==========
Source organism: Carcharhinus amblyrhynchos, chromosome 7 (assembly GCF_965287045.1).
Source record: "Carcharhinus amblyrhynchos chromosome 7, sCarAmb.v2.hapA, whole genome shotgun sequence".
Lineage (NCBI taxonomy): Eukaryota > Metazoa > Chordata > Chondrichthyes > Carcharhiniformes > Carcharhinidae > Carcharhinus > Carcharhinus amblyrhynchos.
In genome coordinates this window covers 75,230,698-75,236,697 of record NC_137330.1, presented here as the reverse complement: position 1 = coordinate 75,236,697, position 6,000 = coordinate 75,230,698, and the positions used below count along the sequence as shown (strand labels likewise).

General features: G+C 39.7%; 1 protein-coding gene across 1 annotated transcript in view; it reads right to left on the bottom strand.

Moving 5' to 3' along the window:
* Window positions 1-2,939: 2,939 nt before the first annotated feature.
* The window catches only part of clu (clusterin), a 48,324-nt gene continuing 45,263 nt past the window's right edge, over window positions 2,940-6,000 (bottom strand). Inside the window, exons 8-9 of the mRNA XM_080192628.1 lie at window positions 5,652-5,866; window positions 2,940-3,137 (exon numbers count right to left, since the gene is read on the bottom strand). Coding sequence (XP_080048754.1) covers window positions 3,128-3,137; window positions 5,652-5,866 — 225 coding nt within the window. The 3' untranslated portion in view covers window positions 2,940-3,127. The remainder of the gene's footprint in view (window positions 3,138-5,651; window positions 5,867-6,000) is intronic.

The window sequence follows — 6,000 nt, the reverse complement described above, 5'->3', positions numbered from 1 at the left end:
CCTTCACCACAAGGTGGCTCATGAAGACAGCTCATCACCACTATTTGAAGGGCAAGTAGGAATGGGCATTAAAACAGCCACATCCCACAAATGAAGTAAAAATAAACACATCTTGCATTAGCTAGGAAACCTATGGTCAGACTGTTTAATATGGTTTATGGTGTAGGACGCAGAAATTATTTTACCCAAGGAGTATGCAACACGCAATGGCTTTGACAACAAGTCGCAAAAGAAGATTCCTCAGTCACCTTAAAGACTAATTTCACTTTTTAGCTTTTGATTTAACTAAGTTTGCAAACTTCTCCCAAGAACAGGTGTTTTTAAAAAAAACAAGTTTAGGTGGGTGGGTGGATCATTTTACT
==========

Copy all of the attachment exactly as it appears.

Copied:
Source organism: Carcharhinus amblyrhynchos, chromosome 7 (assembly GCF_965287045.1).
Source record: "Carcharhinus amblyrhynchos chromosome 7, sCarAmb.v2.hapA, whole genome shotgun sequence".
Lineage (NCBI taxonomy): Eukaryota > Metazoa > Chordata > Chondrichthyes > Carcharhiniformes > Carcharhinidae > Carcharhinus > Carcharhinus amblyrhynchos.
In genome coordinates this window covers 75,230,698-75,236,697 of record NC_137330.1, presented here as the reverse complement: position 1 = coordinate 75,236,697, position 6,000 = coordinate 75,230,698, and the positions used below count along the sequence as shown (strand labels likewise).

General features: G+C 39.7%; 1 protein-coding gene across 1 annotated transcript in view; it reads right to left on the bottom strand.

Moving 5' to 3' along the window:
* Window positions 1-2,939: 2,939 nt before the first annotated feature.
* The window catches only part of clu (clusterin), a 48,324-nt gene continuing 45,263 nt past the window's right edge, over window positions 2,940-6,000 (bottom strand). Inside the window, exons 8-9 of the mRNA XM_080192628.1 lie at window positions 5,652-5,866; window positions 2,940-3,137 (exon numbers count right to left, since the gene is read on the bottom strand). Coding sequence (XP_080048754.1) covers window positions 3,128-3,137; window positions 5,652-5,866 — 225 coding nt within the window. The 3' untranslated portion in view covers window positions 2,940-3,127. The remainder of the gene's footprint in view (window positions 3,138-5,651; window positions 5,867-6,000) is intronic.

The window sequence follows — 6,000 nt, the reverse complement described above, 5'->3', positions numbered from 1 at the left end:
CCTTCACCACAAGGTGGCTCATGAAGACAGCTCATCACCACTATTTGAAGGGCAAGTAGGAATGGGCATTAAAACAGCCACATCCCACAAATGAAGTAAAAATAAACACATCTTGCATTAGCTAGGAAACCTATGGTCAGACTGTTTAATATGGTTTATGGTGTAGGACGCAGAAATTATTTTACCCAAGGAGTATGCAACACGCAATGGCTTTGACAACAAGTCGCAAAAGAAGATTCCTCAGTCACCTTAAAGACTAATTTCACTTTTTAGCTTTTGATTTAACTAAGTTTGCAAACTTCTCCCAAGAACAGGTGTTTTTAAAAAAAACAAGTTTAGGTGGGTGGGTGGATCATTTTACT